Publishing Partner: Cambridge University Press CUP Extra Publisher Login
amazon logo
More Info

New from Oxford University Press!


May I Quote You on That?

By Stephen Spector

A guide to English grammar and usage for the twenty-first century, pairing grammar rules with interesting and humorous quotations from American popular culture.

New from Cambridge University Press!


The Cambridge Handbook of Endangered Languages

Edited By Peter K. Austin and Julia Sallabank

This book "examines the reasons behind the dramatic loss of linguistic diversity, why it matters, and what can be done to document and support endangered languages."

Academic Paper

Title: Traces of Historical Infinitive in English Dialects and their Celtic Connections
Author: Juhani Klemola
Email: click here TO access email
Institution: University of Tampere
Linguistic Field: Historical Linguistics; Sociolinguistics; Syntax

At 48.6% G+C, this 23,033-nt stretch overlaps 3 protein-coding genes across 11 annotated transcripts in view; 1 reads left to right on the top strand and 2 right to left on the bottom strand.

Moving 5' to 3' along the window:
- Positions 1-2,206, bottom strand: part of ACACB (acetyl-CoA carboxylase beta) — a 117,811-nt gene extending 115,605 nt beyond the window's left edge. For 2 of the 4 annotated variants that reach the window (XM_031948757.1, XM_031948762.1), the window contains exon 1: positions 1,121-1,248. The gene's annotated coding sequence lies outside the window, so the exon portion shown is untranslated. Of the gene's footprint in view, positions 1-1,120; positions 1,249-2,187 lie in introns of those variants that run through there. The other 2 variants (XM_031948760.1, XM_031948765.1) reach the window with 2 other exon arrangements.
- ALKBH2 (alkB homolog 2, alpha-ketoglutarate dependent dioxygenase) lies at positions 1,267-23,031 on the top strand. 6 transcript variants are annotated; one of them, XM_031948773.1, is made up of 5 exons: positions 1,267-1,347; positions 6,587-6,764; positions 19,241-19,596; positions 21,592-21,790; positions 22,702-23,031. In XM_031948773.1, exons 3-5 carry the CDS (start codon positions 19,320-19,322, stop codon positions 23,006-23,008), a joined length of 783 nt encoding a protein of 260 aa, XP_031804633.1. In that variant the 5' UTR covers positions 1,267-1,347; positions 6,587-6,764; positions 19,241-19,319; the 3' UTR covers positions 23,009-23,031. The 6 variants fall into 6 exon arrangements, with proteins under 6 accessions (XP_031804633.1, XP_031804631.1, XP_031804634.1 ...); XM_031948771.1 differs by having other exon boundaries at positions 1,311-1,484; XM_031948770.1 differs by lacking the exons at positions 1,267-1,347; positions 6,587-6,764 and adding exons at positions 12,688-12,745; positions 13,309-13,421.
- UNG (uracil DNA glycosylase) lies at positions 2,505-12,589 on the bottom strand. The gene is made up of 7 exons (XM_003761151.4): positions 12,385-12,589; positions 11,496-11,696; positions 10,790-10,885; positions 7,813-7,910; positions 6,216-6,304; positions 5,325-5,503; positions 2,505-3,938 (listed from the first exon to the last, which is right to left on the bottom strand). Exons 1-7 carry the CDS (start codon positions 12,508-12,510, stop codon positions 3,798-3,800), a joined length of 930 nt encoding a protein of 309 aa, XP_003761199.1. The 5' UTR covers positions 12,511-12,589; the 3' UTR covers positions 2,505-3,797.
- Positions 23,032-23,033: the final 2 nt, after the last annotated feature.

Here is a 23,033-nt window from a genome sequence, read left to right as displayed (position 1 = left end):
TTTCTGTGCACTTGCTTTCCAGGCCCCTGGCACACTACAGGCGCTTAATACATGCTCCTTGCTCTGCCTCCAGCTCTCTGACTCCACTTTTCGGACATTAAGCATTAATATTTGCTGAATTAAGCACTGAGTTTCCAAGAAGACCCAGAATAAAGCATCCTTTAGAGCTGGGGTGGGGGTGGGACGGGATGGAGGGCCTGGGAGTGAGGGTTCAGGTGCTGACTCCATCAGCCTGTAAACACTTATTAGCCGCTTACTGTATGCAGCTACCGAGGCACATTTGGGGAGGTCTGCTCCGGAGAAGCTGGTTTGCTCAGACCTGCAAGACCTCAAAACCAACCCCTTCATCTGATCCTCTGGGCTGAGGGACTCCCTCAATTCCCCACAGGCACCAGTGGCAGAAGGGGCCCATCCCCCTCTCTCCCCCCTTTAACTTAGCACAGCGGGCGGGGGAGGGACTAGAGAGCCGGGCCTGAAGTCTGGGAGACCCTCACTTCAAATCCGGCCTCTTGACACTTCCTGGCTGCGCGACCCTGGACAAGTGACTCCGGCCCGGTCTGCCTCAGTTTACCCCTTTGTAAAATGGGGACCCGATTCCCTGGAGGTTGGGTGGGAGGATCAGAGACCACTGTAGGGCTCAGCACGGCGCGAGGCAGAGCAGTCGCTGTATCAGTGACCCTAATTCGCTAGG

Subject Language: English
Abstract: A number of nineteenth-century and early twentieth-century dialect descriptions refer to an unusual adverb + infinitive construction in southwestern and west Midlands dialects of English. The construction is most often reported in the form of a formulaic phrase away to go, meaning ‘away he went’, though it is also found with a range of other adverbs. In addition, the same dialects also make use of a possibly related imperative construction, consisting of a preposition or adverb and a to-infinitive, as in out to come! ‘Come out!’ and a negative imperative construction consisting of the negator not and the base form of the verb, as in Not put no sugar in!. These construction types appear to be marginal at best in earlier varieties of English, whereas comparable constructions with the verbal noun are a well-established feature of especially British Celtic languages (i.e. Welsh, Breton, and Cornish). In this article I argue that transfer from the British Celtic languages offers a possible explanation for the use of these constructions in the traditional southwestern and west Midlands dialects of English.


This article appears IN English Language and Linguistics Vol. 13, Issue 2, which you can READ on Cambridge's site or on LINGUIST .

Add a new paper
Return to Academic Papers main page
Return to Directory of Linguists main page